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Mastodon are one of those bands that have achieved such a high level of visibility and success that they can do no wrong in the eyes of some, and do no right for the ears of others. To their enormous, rabid installed fan base, they are considered geniuses, the 'salvation of extreme music'. And frankly, were they to release an album of syncopated projectile vomiting, these folks might still revel in it. On the other hand, to their detractors, they're the prime suspect in the whole 'hipster' crowd, i.e. metal for people who don't like metal. Some of this is the typical rebellion against all things popular which has always been a staple of the underground, and some is just the xenophobic whining of emos in hesher clothing who seem terribly convinced of their own purity when they can be bothered to stop sniffing their own bodily fumes. Others really just don't like the music Mastodon writes. Hey, it happens.
Personally, I have enjoyed the band to this point. In particular their 2006 opus Blood Mountain, an album I found brilliant to the degree that it remains in regular rotation in my car stereo five years later. A hybrid of groove and progressive metal, hardcore and the unique leanings of acts like Voivod, F.U.C.T., D.B.C., Today is the Day wrapped up in the flesh of rustic folklore and prehistoric fascination? Sign me up. Their earlier, progressive sludge stuff like Leviathan and Remission was perhaps not so revelatory, but nonetheless good. As for Crack the Skye, I had a more mixed reaction. The album felt as if the band were attempting to capture a fragment of Blood Mountain's more progressive rock leanings and then extend it out into a full conceptual piece which was far less exhilarating, and I've only rarely summoned up the urge to experience it further.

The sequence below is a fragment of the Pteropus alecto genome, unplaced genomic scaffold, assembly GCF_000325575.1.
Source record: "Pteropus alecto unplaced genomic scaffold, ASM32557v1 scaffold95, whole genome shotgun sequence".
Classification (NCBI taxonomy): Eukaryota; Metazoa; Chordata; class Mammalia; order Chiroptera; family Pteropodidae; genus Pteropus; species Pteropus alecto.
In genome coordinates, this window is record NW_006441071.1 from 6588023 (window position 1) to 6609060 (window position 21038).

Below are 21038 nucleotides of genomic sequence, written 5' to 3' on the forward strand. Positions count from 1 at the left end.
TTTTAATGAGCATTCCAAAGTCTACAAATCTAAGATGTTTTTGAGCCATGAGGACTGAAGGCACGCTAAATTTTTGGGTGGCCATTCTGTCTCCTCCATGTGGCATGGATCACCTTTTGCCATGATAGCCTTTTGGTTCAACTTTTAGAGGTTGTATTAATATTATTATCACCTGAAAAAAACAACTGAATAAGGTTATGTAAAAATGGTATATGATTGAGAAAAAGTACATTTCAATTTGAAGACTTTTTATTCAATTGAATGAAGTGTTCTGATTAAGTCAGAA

Two years later, they've come back with The Hunter, their most user friendly and commercially accessible jaunt to date. Many have drawn a parallel between this and Metallica's 'dumbing down' on The Black Album, which is an apt comparison, if not entirely accurate. Things have changed, in that the band are writing obvious, layered melodic chorus vocals, and occasionally simpler guitar rhythms. Yet others haven't. One trait here that really ties this record into the past few is Brann Dailor's excellent drumming, which remains nearly as busy as Crack the Skye, if never so much that it outpaces or outdistances the musical plot. In general, the musicianship is still cracking throughout, the varied tempos functional in keeping the ears glued through both the sparse bouts of manic intensity and the glistening vocal candy. And this is one area, perhaps, in which The Hunter deviates from past patterns.